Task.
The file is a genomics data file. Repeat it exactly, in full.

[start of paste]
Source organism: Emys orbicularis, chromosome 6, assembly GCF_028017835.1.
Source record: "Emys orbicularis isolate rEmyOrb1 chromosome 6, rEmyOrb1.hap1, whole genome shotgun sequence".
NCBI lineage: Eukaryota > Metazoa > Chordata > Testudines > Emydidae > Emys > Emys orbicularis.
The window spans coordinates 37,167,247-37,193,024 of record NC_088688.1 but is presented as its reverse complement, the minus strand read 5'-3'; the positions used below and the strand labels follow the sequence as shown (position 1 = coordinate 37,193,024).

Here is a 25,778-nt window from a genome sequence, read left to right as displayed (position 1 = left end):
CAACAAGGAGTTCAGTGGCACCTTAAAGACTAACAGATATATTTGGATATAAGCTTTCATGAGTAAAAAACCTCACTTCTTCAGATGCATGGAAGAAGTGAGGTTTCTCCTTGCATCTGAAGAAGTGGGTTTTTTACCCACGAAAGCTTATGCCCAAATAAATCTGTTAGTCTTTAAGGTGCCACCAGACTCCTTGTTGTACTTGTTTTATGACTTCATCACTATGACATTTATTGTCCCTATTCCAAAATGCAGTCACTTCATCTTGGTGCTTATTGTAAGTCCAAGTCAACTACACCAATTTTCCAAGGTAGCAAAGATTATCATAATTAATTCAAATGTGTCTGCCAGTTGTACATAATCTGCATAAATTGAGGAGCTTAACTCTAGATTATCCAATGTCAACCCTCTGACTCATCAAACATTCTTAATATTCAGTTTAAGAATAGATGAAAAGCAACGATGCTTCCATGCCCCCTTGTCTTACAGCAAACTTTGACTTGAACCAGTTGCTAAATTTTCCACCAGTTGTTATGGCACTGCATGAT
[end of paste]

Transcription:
Source organism: Emys orbicularis, chromosome 6, assembly GCF_028017835.1.
Source record: "Emys orbicularis isolate rEmyOrb1 chromosome 6, rEmyOrb1.hap1, whole genome shotgun sequence".
NCBI lineage: Eukaryota > Metazoa > Chordata > Testudines > Emydidae > Emys > Emys orbicularis.
The window spans coordinates 37,167,247-37,193,024 of record NC_088688.1 but is presented as its reverse complement, the minus strand read 5'-3'; the positions used below and the strand labels follow the sequence as shown (position 1 = coordinate 37,193,024).

Here is a 25,778-nt window from a genome sequence, read left to right as displayed (position 1 = left end):
CAACAAGGAGTTCAGTGGCACCTTAAAGACTAACAGATATATTTGGATATAAGCTTTCATGAGTAAAAAACCTCACTTCTTCAGATGCATGGAAGAAGTGAGGTTTCTCCTTGCATCTGAAGAAGTGGGTTTTTTACCCACGAAAGCTTATGCCCAAATAAATCTGTTAGTCTTTAAGGTGCCACCAGACTCCTTGTTGTACTTGTTTTATGACTTCATCACTATGACATTTATTGTCCCTATTCCAAAATGCAGTCACTTCATCTTGGTGCTTATTGTAAGTCCAAGTCAACTACACCAATTTTCCAAGGTAGCAAAGATTATCATAATTAATTCAAATGTGTCTGCCAGTTGTACATAATCTGCATAAATTGAGGAGCTTAACTCTAGATTATCCAATGTCAACCCTCTGACTCATCAAACATTCTTAATATTCAGTTTAAGAATAGATGAAAAGCAACGATGCTTCCATGCCCCCTTGTCTTACAGCAAACTTTGACTTGAACCAGTTGCTAAATTTTCCACCAGTTGTTATGGCACTGCATGAT